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Tuesday, January 22, 2002



THE STATE OF THE STATE ADDRESS

art
CRAIG T. KOJIMA / CKOJIMA@STARBULLETIN.COM
Gov. Ben Cayetano wipes away a tear as he gets ready to make his State of the State speech.




Cayetano calls
economy strong

He says the state is not only weathering
the storm but aims for a quick recovery

Full text of speech


By Richard Borreca
rborreca@starbulletin.com

Plagued by an anemic economy at the beginning of his first term in 1995 and faced with a present-day economy that crashed like the two World Trade Center towers, Gov. Ben Cayetano sought to explain his administration today as both an economic rescue effort and a massive rebuilding.

In his final State of the State speech, Cayetano told members of the Hawaii State legislature that even after the Sept. 11 terrorist attacks, Hawaii's economy is starting to thrive.

"I am pleased to inform you that there is light at the end of the tunnel," Cayetano said.

"There are signs that our economy today is more resilient, stronger, than during the Gulf War crisis," Cayetano said.

"Not only are we weathering the storm, our chances for a quick recovery are better than we expected," Cayetano said.

art
CRAIG T. KOJIMA / CKOJIMA@STARBULLETIN.COM
Gov. Ben Cayetano's daughters, Samantha Cayetano, left, and Janeen Cayetano greet visitors before their father's final State of the State address this morning.




His own state administration is partially responsible for that turnaround, Cayetano says.

First, the Cayetano administration lowered taxes and put in tax incentives for technology, and new construction and renovations, Cayetano said.

The state administration also became leaner during the Cayetano years, the Governor said.

"Today state government is more efficient, it's smaller and it accounts for a smaller proportion of the economy," he said.

But, he stressed, his main concern is to balance the budget and to do that he said the state must tap the Hurricane Relief Fund and also cut the state education budget, which consumes 52 percent of the state general fund.

"If you disagree with this proposal, we are open to your suggestions," he told lawmakers.

He urged legislators to put together an economic plan that includes $900 million in state construction, saying that it would be directed at rebuilding public schools and keeping the construction industry fully employed.

In a personal aside, Cayetano noted that this speech will be his last before the Legislature as Governor.

After 28 years in public office, Cayetano said that his elections have been something out of the American Dream.

Recalling how after nearly flunking out of Farrington High School and getting into trouble with the law, he moved to California to get an education. When he came back, then-Gov. John Burns named him to an important state commission.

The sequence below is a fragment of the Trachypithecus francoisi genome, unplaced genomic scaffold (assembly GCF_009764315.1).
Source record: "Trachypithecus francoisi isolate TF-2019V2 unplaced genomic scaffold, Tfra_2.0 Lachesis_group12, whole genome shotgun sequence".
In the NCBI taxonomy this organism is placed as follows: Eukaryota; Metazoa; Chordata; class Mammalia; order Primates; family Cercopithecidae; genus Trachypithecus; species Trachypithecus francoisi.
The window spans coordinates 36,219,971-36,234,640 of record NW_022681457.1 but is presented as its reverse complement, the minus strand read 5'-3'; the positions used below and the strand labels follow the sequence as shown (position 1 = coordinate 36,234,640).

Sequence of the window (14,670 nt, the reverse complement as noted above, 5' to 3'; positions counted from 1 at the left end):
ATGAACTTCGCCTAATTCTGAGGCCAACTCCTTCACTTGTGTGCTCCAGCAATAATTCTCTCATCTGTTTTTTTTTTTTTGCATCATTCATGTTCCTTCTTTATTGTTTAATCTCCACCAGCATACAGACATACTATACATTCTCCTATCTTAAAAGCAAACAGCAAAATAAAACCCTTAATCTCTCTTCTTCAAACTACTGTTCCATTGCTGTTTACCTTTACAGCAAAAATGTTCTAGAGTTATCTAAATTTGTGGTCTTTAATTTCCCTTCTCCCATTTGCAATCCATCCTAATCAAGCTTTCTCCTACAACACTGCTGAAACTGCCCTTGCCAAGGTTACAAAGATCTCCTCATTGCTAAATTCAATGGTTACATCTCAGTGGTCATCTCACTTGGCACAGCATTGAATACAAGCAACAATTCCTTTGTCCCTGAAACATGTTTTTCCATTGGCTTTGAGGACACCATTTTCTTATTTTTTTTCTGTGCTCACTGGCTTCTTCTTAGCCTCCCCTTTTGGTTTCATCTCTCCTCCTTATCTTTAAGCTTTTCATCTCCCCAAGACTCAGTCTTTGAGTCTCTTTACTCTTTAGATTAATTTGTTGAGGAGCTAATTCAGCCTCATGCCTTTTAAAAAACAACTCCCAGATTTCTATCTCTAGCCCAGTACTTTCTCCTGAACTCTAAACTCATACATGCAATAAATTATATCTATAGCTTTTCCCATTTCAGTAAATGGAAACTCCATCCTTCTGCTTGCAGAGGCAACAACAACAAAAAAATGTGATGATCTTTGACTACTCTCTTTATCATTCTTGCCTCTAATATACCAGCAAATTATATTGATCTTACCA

Cayetano asked Burns, whom he had never met, why he was named to the post, Burns replied: "Well, there are not too many young Filipinos from Kalihi who become lawyers."

"He did not have to explain, I understood what he mean and what he stood for," Cayetano said.

He said his administration has been framed by the desire to "get the job done."

In summation, Cayetano, who has been one of the state's most partisan leaders, concluded with a call for both Democrats and Republicans to work together. He singled out GOP House leader Galen Fox, Republican George W. Bush and former New York Mayor Rudy Giuliani for praise.

"So for once, put politics aside, let's discuss the issues frankly and truthfully, so the people know what's at stake.

"We owe them the truth," he said.

With his speech, Cayetano included a 36-page black and white booklet detailing the accomplishments during his two terms.

The eight years in office, Cayetano said, were marked "by the worst fiscal crisis in state history."

While the state had little extra funds, Cayetano said the state was still able to add 2,870 additional full-time positions to the Department of Education and 554 to the Health Department. Most of those additions were to comply with the federally-court-mandated Felix consent decree.

"Growth in education and special education has been nearly 19 percent, while cumulatively we have reduced personnel in all other departments by 12.1 percent," Cayetano said in the booklet.

During the Cayetano administration the state was able to lift the prison consent decree, which had in effect for 15 years because of unacceptable conditions at the state prisons.

In all Cayetano calculates that $1.3 billion in major construction projects were completed during his administration, including 13 new schools. Also completed during Cayetano's administration was the controversial H-3 interstate highway, which at $1.3 billion was the largest and most expensive public works project in Hawaii's history.

Cayetano also saw completion of the Kapolei state office building in the master-planned Kapolei second city.

Singled out for praise was Cayetano's attorney general, Earl Anzai, who the governor noted filed suit to halt the pending sale of the Honolulu Star-Bulletin.

"Earl's help saved the Star-Bulletin from being shut down and assured we would continue to have two major daily newspapers instead of just one," Cayetano said.



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